Active video gaming is good for brain health and memory, finds study

May 3, 2017
Credit: Wikimedia Commons

Video games which involve physical activity significantly boost our brain health as we get older, according to new research led by University of Manchester experts.

Study authors Dr Emma Stanmore and Joseph Firth say systems that use for gaming such as Wii and Xbox Kinect can boost brain functioning in people with neurological impairment, as well as keeping our minds healthy and active as we age.

In the first ever analysis of all published evidence, the researchers aggregated data from 17 clinical trials examining the effects of active gaming on across 926 people.

It is published in the journal Neuroscience and Biobehavioral Reviews, and was a collaboration between The University of Manchester, King's College London, KU Leuven and ETH Zurich.

Joseph Firth said: "As people age, their brain functioning, such as memory, concentration and spatial awareness naturally decline.

"Various neurological conditions such Alzheimer's and Parkinson's disease, , and dementia can also impede people's cognitive functioning and reduce their ability to function day to day.

"Recently, there has been much interest in using in the rehabilitation of these conditions, and to promote healthy aging.

"So we were fascinated to learn that the available evidence shows how these sort of games can significantly improve overall cognitive functioning, and is particularly beneficial for attention, executive functioning and visuospatial abilities.

"Physically-active video games have, according to our research, greater impact on brain functioning than regular physical activity alone – suggesting that their benefits are more than just moving around."

Dr Stanmore has just completed a in 18 sites in Manchester and Glasgow.

The trial showed that MIRA games improved balance, pain and fear of falling after 12 weeks' use.

She said: "Our research shows the potential of active video games that can be used independently at home and remotely supervised by therapists .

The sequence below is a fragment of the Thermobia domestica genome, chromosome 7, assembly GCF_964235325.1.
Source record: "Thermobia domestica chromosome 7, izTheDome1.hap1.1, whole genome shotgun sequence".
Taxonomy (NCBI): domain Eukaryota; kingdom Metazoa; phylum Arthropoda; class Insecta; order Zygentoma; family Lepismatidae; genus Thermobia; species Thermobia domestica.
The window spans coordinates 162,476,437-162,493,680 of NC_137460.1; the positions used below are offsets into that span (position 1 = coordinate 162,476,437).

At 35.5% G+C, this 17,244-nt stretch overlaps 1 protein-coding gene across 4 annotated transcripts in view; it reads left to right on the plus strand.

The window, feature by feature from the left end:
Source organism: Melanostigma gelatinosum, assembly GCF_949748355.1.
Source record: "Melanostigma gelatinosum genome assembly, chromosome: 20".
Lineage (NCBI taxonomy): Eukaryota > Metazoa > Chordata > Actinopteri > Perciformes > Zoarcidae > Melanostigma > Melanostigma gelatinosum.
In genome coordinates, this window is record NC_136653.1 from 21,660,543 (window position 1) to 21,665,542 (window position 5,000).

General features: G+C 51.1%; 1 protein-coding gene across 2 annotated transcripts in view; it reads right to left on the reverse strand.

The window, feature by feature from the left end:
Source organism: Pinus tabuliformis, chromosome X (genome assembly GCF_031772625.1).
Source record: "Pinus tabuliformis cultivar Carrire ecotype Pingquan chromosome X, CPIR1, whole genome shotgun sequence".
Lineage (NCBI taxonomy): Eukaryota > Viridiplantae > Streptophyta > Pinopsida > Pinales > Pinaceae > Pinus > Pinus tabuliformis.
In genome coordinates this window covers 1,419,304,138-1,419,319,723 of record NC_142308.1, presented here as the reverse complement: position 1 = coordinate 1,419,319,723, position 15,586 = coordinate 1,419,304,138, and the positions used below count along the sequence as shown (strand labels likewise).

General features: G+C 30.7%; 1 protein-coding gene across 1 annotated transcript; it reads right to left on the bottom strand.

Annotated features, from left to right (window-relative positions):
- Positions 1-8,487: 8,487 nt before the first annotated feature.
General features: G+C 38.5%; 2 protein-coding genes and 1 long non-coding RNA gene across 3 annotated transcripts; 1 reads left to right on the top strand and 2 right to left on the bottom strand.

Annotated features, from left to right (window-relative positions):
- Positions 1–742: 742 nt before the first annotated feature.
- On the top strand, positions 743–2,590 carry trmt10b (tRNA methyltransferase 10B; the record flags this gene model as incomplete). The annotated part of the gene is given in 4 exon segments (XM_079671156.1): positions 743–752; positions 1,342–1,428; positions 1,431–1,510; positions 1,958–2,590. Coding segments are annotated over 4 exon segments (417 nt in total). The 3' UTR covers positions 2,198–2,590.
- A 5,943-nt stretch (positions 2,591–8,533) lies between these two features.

"The brain benefits may be because these activities are physically demanding, while also requiring concentration and cognitive effort, resulting in positive effects for body and brain.

"We hope this research will encourage the NHS and social services to take up active gaming as part of their support packages- as some are already starting to do."

Explore further: Exercise can tackle symptoms of schizophrenia

More information: Emma Stanmore et al. The effect of active video games on cognitive functioning in clinical and non-clinical populations: A meta-analysis of randomized controlled trials, Neuroscience & Biobehavioral Reviews (2017). DOI: 10.1016/j.neubiorev.2017.04.011

Related Stories

Exercise can tackle symptoms of schizophrenia

August 12, 2016

Aerobic exercise can significantly help people coping with the long-term mental health condition schizophrenia, according to a new study from University of Manchester researchers.

What types of video games improve brain function?

October 1, 2015

From "brain games" designed to enhance mental fitness, to games used to improve real-world problems, to games created purely to entertain, today's video games can have a variety of potential impacts on the brain. A new article ...

Recommended for you

Computations of visual motion in the brain

May 22, 2017

Botond Roska and his group at the FMI have elucidated how the retina and the visual cortex work together in visual motion perception. They found that cortical cells, which respond preferentially to backward image motion, ...

Understanding the architecture of our 'second brain'

May 19, 2017

Scientists have made an important step in understanding the organisation of nerve cells embedded within the gut that control its function - a discovery that could give insight into the origin of common gastrointestinal diseases, ...

Flies the key to studying the causes of dementia

May 19, 2017

A research team from the University of Plymouth, University of Southampton and the Alexander Fleming Biomedical Sciences Research Center, Vari, Greece, have studied two structurally-similar proteins in the adult brain and ...

0 comments

Please sign in to add a comment. Registration is free, and takes less than a minute. Read more

Click here to reset your password.
Sign in to get notified via email when new comments are made.